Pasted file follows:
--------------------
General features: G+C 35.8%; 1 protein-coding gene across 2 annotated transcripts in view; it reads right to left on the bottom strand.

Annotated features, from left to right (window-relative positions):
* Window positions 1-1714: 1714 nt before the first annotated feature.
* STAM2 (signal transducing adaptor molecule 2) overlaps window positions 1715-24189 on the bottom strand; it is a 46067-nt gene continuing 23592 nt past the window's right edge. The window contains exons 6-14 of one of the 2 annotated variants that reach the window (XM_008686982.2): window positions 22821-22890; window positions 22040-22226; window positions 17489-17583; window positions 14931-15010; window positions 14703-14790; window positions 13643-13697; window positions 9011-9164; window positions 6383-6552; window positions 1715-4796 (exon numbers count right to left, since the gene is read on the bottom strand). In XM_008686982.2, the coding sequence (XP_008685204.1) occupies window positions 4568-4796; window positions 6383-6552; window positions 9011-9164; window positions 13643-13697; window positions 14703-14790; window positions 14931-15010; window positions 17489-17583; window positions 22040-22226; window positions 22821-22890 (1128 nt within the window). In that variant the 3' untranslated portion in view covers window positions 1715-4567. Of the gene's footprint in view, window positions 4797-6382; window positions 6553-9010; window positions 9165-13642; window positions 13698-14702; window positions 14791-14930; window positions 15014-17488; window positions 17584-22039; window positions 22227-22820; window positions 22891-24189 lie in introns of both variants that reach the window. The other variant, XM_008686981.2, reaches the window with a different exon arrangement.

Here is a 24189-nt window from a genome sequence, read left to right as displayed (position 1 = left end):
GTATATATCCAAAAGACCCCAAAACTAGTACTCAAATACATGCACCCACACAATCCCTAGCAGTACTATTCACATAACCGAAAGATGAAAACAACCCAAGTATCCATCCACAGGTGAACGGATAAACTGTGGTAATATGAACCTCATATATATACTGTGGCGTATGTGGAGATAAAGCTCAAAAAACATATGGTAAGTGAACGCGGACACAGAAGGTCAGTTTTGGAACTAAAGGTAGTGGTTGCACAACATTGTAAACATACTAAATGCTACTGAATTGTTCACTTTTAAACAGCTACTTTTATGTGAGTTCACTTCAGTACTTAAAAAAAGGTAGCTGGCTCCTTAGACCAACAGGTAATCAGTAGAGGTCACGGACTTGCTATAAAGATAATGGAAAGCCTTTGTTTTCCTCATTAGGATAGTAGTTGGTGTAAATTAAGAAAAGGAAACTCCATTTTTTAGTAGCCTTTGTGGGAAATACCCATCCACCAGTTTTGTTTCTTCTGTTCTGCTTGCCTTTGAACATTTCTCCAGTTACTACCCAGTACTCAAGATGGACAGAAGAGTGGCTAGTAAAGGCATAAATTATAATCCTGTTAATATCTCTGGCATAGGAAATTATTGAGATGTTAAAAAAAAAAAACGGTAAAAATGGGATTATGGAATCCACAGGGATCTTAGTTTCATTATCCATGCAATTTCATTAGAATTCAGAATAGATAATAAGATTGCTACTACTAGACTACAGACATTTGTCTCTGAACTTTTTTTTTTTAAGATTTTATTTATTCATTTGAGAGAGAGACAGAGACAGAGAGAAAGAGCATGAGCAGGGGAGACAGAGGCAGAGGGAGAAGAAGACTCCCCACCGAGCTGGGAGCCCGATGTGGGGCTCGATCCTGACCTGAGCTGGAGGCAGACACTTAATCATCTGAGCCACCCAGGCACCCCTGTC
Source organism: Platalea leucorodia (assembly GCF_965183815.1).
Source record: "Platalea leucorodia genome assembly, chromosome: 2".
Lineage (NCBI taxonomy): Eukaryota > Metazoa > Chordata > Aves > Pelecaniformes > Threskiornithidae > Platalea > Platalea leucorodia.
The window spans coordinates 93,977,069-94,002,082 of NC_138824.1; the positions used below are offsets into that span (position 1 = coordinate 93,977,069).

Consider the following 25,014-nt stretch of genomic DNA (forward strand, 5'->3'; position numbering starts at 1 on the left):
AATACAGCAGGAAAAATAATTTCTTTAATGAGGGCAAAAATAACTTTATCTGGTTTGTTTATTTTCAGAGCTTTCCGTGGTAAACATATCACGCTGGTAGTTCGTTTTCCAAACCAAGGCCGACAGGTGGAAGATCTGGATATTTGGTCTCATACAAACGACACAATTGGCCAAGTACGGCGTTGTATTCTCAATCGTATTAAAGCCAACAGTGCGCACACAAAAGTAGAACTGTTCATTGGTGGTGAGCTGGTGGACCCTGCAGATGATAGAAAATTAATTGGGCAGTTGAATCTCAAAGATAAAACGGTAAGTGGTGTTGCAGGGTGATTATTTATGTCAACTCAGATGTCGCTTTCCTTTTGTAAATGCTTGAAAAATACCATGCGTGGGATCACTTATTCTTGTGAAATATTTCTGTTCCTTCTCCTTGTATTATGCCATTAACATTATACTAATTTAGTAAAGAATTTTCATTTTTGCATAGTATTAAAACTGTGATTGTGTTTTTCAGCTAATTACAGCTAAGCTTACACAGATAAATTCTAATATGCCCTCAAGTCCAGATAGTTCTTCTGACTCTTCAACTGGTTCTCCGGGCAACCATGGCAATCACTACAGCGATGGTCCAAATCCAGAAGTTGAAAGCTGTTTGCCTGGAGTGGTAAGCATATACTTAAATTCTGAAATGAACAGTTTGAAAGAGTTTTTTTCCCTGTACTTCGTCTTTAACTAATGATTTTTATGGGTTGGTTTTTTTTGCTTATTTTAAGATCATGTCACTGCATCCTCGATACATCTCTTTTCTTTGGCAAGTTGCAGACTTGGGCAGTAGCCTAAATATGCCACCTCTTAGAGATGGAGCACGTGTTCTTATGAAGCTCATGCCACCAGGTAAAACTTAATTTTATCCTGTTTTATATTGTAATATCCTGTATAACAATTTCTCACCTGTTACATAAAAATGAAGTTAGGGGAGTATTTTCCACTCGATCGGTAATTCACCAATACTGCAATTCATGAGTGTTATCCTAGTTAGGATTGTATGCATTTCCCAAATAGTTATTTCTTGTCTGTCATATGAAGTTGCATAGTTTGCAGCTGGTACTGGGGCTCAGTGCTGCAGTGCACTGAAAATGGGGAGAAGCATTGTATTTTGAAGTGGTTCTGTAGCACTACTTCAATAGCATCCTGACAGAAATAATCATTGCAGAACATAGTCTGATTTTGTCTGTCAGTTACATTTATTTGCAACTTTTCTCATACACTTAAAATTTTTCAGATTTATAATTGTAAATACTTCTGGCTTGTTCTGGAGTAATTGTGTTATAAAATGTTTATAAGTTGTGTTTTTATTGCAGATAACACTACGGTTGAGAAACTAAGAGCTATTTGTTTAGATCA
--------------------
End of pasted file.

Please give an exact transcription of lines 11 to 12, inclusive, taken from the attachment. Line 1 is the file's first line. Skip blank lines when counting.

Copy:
Consider the following 25,014-nt stretch of genomic DNA (forward strand, 5'->3'; position numbering starts at 1 on the left):
AATACAGCAGGAAAAATAATTTCTTTAATGAGGGCAAAAATAACTTTATCTGGTTTGTTTATTTTCAGAGCTTTCCGTGGTAAACATATCACGCTGGTAGTTCGTTTTCCAAACCAAGGCCGACAGGTGGAAGATCTGGATATTTGGTCTCATACAAACGACACAATTGGCCAAGTACGGCGTTGTATTCTCAATCGTATTAAAGCCAACAGTGCGCACACAAAAGTAGAACTGTTCATTGGTGGTGAGCTGGTGGACCCTGCAGATGATAGAAAATTAATTGGGCAGTTGAATCTCAAAGATAAAACGGTAAGTGGTGTTGCAGGGTGATTATTTATGTCAACTCAGATGTCGCTTTCCTTTTGTAAATGCTTGAAAAATACCATGCGTGGGATCACTTATTCTTGTGAAATATTTCTGTTCCTTCTCCTTGTATTATGCCATTAACATTATACTAATTTAGTAAAGAATTTTCATTTTTGCATAGTATTAAAACTGTGATTGTGTTTTTCAGCTAATTACAGCTAAGCTTACACAGATAAATTCTAATATGCCCTCAAGTCCAGATAGTTCTTCTGACTCTTCAACTGGTTCTCCGGGCAACCATGGCAATCACTACAGCGATGGTCCAAATCCAGAAGTTGAAAGCTGTTTGCCTGGAGTGGTAAGCATATACTTAAATTCTGAAATGAACAGTTTGAAAGAGTTTTTTTCCCTGTACTTCGTCTTTAACTAATGATTTTTATGGGTTGGTTTTTTTTGCTTATTTTAAGATCATGTCACTGCATCCTCGATACATCTCTTTTCTTTGGCAAGTTGCAGACTTGGGCAGTAGCCTAAATATGCCACCTCTTAGAGATGGAGCACGTGTTCTTATGAAGCTCATGCCACCAGGTAAAACTTAATTTTATCCTGTTTTATATTGTAATATCCTGTATAACAATTTCTCACCTGTTACATAAAAATGAAGTTAGGGGAGTATTTTCCACTCGATCGGTAATTCACCAATACTGCAATTCATGAGTGTTATCCTAGTTAGGATTGTATGCATTTCCCAAATAGTTATTTCTTGTCTGTCATATGAAGTTGCATAGTTTGCAGCTGGTACTGGGGCTCAGTGCTGCAGTGCACTGAAAATGGGGAGAAGCATTGTATTTTGAAGTGGTTCTGTAGCACTACTTCAATAGCATCCTGACAGAAATAATCATTGCAGAACATAGTCTGATTTTGTCTGTCAGTTACATTTATTTGCAACTTTTCTCATACACTTAAAATTTTTCAGATTTATAATTGTAAATACTTCTGGCTTGTTCTGGAGTAATTGTGTTATAAAATGTTTATAAGTTGTGTTTTTATTGCAGATAACACTACGGTTGAGAAACTAAGAGCTATTTGTTTAGATCA